Women are more hardworking than men. According to data from the World Economic Forum report, on average we work for 50 minutes longer than men every day, and for 39 days longer every year. Of course, this takes into account unpaid domestic labor. In reality, behind the famous argument about women’s “true calling” is nothing but simple exploitation of women’s labor.
There are more women than men in Russia – we make up 54% of the population. I am certain that we could make a much bigger contribution into the country’s development from both a social and an economic perspective. I see serious prospects for a breakthrough here, the need for which we keep hearing about lately. But in order to make this breakthrough happen, we need to ensure that men and women really have equal opportunities.
In your opinion, what are the reasons we’re in this situation?
The main stronghold of inequality is the stereotype imposed on most Russian girls since childhood: a woman’s place is in her husband’s bed, by the cradle, and in the kitchen. It’s possible to have a life like this as well, but women must have choices: an education and a successful career, or a wealthy husband who will provide for her, which is also ok, so long as it is a conscious life choice and not her only realistic option. But in the second case the woman won’t become independent in the financial, psychological, or any other sense.
And dependence on a man is also the main cause of domestic violence. Domestic violence is much more likely in situations of full dependency because the perpetrator knows his victim doesn’t have a choice to leave. So in these situations, it becomes a vicious cycle. Having gained power over a woman, some men eventually begin to abuse her. It happens that people get divorced, and if this happens, it is important that the woman is financially and economically protected.
From time immemorial, women in Russia have been considered the “keepers of the hearth,” whose main task is to produce healthy offspring. These social attitudes are handed down from generation to generation and form in their own way a convenient and prosperous model of life, in which a woman takes a passive stance, with everything provided by the man. But the world is developing by its own laws, and everything changes very quickly. Men do not take care of themselves: they are at war, more often they abuse alcohol, do not take care of their health, put their lives at risk, and as a result they die earlier. There are more women, and the traditional model of life is not for everyone. Because there are few men, and even fewer decent men who are ready take on a full provider role. As a result, we have a choice: to continue living without noticing the changes taking place, or to reconsider the role of women, giving them real opportunities and incentives for self-fulfillment.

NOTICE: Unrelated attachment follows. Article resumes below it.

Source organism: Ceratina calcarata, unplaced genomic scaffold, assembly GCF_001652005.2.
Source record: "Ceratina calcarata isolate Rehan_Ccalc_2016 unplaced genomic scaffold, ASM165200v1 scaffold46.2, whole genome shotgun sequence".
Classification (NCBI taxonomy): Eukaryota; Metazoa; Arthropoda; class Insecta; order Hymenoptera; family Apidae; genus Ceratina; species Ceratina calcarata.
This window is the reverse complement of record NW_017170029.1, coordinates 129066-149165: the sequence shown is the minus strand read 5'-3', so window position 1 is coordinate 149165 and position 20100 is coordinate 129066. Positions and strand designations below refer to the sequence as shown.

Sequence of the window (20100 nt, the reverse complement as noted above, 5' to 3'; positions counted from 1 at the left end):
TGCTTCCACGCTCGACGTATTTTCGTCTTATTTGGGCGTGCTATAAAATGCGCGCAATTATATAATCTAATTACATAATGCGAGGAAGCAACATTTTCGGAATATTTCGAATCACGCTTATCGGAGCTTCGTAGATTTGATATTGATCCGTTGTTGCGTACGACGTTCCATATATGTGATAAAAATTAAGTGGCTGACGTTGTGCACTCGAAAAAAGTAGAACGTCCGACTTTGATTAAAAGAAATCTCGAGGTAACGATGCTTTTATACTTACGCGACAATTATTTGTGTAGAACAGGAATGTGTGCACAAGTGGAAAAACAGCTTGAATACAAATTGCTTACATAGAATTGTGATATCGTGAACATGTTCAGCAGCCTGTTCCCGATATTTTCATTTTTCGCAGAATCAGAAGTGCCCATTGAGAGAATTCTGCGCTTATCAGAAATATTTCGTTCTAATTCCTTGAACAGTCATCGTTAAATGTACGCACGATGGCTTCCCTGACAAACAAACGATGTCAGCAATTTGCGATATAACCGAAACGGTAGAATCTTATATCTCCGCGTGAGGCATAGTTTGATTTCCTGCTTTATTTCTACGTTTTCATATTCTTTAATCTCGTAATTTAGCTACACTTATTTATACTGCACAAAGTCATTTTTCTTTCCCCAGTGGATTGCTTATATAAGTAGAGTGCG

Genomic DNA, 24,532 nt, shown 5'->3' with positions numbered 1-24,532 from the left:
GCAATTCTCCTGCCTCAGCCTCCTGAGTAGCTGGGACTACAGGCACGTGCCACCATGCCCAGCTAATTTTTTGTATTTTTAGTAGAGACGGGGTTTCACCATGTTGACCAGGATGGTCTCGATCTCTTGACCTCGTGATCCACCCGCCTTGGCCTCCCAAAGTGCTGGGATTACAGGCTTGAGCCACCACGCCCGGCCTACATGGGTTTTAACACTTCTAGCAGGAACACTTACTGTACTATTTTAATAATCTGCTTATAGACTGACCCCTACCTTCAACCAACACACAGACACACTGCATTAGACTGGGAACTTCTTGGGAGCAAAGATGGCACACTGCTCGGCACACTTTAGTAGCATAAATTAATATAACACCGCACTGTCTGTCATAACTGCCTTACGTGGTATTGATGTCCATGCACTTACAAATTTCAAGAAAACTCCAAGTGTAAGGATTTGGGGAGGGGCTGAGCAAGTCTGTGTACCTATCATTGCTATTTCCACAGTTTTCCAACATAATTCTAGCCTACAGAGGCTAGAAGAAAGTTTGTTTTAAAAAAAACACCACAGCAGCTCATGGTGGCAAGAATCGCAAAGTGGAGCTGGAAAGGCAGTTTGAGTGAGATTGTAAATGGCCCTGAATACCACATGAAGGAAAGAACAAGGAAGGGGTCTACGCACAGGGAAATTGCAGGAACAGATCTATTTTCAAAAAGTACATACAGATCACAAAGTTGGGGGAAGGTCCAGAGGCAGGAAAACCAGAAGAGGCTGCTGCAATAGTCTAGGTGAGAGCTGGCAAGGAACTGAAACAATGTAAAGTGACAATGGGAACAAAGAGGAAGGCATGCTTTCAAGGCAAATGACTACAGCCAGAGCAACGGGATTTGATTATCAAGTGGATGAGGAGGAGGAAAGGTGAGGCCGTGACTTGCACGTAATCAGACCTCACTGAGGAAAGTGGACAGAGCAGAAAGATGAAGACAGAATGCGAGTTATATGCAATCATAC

All of the debates about women in Russia arise from the conflict of two ways of thinking: the traditional “women are mothers before all else” and the new “women are people before all else.” I respect both positions, and I believe that every woman should independently choose priorities in life. The task of the state is to ensure this choice exists.
What kinds of qualities are most important to have as a business woman?
Today, a revolution needs to happen in people’s heads, especially in women’s heads. Mentally, women are still remaining mothers, wives, and keepers of the hearth, but the 21st century has different tasks in store for them. Because women are capable of self-fulfillment not only as mothers, but also as professionals.